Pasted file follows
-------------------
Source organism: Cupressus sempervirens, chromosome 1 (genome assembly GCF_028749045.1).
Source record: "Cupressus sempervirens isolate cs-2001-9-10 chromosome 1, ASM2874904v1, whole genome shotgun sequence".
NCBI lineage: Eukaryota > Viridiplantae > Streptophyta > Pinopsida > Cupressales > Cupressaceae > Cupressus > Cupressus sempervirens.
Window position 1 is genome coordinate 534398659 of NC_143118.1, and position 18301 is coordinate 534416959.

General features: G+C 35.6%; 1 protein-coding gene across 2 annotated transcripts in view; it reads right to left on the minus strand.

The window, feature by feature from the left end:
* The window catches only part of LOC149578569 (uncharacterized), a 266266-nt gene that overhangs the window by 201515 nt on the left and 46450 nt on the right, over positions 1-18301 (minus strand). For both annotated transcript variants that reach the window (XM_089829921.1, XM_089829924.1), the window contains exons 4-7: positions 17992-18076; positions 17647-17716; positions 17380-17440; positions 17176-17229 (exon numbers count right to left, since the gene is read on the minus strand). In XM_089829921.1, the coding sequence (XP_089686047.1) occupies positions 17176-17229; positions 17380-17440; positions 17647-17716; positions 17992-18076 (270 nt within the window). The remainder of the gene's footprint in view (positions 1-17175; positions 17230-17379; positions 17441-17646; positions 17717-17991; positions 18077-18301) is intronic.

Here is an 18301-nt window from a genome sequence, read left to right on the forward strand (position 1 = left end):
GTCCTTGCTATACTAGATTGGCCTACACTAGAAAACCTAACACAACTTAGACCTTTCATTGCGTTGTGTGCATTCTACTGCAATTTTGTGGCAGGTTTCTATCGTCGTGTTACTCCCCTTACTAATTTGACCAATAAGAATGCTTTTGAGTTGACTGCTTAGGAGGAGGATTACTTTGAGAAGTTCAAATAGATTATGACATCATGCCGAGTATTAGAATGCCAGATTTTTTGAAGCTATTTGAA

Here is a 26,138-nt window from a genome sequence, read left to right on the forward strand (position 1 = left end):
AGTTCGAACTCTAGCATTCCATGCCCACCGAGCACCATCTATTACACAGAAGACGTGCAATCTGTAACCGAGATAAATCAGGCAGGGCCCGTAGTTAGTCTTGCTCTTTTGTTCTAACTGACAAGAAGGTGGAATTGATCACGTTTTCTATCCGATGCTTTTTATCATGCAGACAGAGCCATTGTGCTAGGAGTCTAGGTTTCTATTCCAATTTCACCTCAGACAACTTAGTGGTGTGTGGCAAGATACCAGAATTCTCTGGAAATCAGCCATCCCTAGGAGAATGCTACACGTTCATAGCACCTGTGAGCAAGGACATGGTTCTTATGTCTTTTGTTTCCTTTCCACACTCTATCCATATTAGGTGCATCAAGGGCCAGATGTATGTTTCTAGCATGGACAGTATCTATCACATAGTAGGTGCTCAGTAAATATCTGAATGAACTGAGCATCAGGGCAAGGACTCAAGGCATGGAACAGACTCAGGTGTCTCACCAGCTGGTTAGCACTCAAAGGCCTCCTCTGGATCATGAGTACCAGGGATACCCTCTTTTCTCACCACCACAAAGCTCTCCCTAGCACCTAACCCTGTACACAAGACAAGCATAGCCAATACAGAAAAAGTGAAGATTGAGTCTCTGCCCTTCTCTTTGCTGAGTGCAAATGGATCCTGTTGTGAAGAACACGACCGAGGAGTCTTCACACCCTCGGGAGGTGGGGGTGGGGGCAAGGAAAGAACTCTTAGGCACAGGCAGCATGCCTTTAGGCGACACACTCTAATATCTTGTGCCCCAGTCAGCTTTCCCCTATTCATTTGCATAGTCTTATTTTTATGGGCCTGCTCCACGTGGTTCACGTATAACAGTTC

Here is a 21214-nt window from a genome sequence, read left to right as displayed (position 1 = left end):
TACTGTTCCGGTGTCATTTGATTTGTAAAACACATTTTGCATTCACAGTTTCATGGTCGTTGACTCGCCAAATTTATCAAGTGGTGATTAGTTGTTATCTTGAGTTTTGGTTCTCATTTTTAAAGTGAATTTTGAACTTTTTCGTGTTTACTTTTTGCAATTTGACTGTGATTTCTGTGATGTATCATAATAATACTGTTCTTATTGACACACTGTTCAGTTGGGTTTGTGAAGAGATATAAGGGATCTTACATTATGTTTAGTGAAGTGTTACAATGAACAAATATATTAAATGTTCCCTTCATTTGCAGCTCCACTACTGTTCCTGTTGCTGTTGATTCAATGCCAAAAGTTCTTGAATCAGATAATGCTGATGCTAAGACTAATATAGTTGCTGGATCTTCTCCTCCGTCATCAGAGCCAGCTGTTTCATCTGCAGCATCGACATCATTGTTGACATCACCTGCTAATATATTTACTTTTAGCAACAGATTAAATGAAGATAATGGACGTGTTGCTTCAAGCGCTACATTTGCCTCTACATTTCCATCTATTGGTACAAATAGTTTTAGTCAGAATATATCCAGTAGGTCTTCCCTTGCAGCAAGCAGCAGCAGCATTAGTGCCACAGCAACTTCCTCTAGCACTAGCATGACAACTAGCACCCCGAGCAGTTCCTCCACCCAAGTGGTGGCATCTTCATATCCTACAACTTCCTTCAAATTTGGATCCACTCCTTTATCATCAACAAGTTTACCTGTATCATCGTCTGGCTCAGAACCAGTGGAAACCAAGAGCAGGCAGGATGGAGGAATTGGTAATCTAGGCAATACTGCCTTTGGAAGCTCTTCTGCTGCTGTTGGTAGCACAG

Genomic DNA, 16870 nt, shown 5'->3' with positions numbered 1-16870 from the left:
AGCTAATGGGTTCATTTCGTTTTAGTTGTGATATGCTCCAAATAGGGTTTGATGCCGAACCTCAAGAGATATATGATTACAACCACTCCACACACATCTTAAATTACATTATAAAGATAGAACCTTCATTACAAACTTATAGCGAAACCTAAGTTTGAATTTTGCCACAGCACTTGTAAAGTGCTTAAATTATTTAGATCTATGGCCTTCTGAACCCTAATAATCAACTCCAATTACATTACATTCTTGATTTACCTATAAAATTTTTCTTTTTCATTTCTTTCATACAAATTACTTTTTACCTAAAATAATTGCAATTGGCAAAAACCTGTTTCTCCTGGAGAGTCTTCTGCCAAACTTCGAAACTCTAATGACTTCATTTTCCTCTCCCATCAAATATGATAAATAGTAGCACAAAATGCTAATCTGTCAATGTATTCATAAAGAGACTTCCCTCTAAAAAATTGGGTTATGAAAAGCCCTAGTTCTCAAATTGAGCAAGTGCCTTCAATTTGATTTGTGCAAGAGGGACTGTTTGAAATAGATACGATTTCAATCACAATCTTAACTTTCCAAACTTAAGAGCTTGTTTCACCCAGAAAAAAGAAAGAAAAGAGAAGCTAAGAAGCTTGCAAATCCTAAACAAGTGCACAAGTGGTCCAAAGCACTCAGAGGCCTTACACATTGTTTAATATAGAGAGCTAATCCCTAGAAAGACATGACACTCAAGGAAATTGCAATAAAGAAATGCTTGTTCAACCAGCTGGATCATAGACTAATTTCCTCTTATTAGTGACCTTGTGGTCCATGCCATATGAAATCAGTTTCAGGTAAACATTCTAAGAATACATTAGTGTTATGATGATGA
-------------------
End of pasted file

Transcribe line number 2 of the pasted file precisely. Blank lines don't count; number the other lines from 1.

Source record: "Cupressus sempervirens isolate cs-2001-9-10 chromosome 1, ASM2874904v1, whole genome shotgun sequence".